With the holiday approaching, at least one species has (a little) something to be cheerful about. Earlier this week, the Institute of Medicine (IOM) released a government commissioned report on the status of chimpanzee research in the United States. The report concluded that “recent advances in alternate research tools have rendered chimpanzees largely unnecessary as research subjects.” Dr. Collins, Director of the National Institutes of Health, announced on December 15 that NIH would be accepting the recommendations contained within the report, and until further notice will not be accepting any applications involving chimpanzee research.
It should be noted, however, that NIH is NOT considering an outright ban on all chimpanzee research- it is simply considering a significant decrease in funding for such research, via the implementation of strict standards that will limit chimpanzee experiments to those that are absolutely necessary. While the report and NIH agree that most chimpanzee research is currently unnecessary, there is no saying whether the use of chimpanzees will become more “necessary” in the future. The IOM report itself states that while chimpanzee research is largely unnecessary as things currently stand, that “it is impossible to predict whether research on emerging or new diseases may necessitate chimpanzees in the future.”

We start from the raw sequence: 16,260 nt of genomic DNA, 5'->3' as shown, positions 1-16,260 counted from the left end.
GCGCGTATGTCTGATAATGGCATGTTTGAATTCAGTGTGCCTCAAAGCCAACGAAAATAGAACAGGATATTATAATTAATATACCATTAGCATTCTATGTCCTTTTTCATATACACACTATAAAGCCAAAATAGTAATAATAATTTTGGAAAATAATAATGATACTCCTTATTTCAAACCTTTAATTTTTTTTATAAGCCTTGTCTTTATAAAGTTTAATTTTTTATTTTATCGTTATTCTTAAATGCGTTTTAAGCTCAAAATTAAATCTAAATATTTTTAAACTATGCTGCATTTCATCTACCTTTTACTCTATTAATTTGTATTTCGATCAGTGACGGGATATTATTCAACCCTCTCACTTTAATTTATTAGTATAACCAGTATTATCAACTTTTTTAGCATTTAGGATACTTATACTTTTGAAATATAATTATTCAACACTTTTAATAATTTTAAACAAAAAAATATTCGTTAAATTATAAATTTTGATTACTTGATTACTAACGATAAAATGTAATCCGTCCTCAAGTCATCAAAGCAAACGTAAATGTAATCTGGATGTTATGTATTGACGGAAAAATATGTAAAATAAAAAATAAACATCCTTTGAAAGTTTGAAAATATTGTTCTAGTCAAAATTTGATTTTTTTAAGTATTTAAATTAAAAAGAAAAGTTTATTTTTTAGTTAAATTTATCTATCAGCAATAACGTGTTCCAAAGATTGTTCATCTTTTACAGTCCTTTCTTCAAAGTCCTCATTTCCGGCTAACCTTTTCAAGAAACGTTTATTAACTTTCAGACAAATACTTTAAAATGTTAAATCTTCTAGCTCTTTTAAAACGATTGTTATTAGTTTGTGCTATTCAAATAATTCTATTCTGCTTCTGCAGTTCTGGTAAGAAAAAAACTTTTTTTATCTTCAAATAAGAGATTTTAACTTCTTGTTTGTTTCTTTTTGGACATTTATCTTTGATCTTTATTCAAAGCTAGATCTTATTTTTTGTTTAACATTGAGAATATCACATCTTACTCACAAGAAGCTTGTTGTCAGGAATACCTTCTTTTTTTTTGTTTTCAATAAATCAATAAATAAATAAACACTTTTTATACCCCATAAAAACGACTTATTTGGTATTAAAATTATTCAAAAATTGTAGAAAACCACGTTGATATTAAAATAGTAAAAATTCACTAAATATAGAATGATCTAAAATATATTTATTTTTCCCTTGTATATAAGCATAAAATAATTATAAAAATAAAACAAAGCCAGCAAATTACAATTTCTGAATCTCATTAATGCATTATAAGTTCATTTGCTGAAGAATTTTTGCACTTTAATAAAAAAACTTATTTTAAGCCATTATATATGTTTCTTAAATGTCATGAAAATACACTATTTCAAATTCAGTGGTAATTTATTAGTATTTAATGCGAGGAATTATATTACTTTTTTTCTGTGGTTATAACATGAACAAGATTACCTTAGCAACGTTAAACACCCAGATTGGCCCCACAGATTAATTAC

That being said, future chimpanzee research will have to pass some pretty heavy muster to be allowed. The IOM report states that unless three criteria are met, another research model must be used. Those criteria are:
- The knowledge gained must be necessary for public health;
- There can be no other research model that could be adequately used, and the research cannot be ethically performed on humans;
- The chimpanzees used in the proposed research must be kept in an area that would replicate their natural environment, or be an actual natural habitat.
While it is somewhat disappointing that the NIH has not outright banned all research on chimpanzees, this is certainly a big step, and hopefully the beginning of the end of chimpanzee research in the United States. One can only hope that the IOM report, and NIH’s adoption thereof, will serve to bolster support for the Great Ape Protection and Cost Savings Act, which, if passed, would end all federally sponsored research on all great apes species in the United States.
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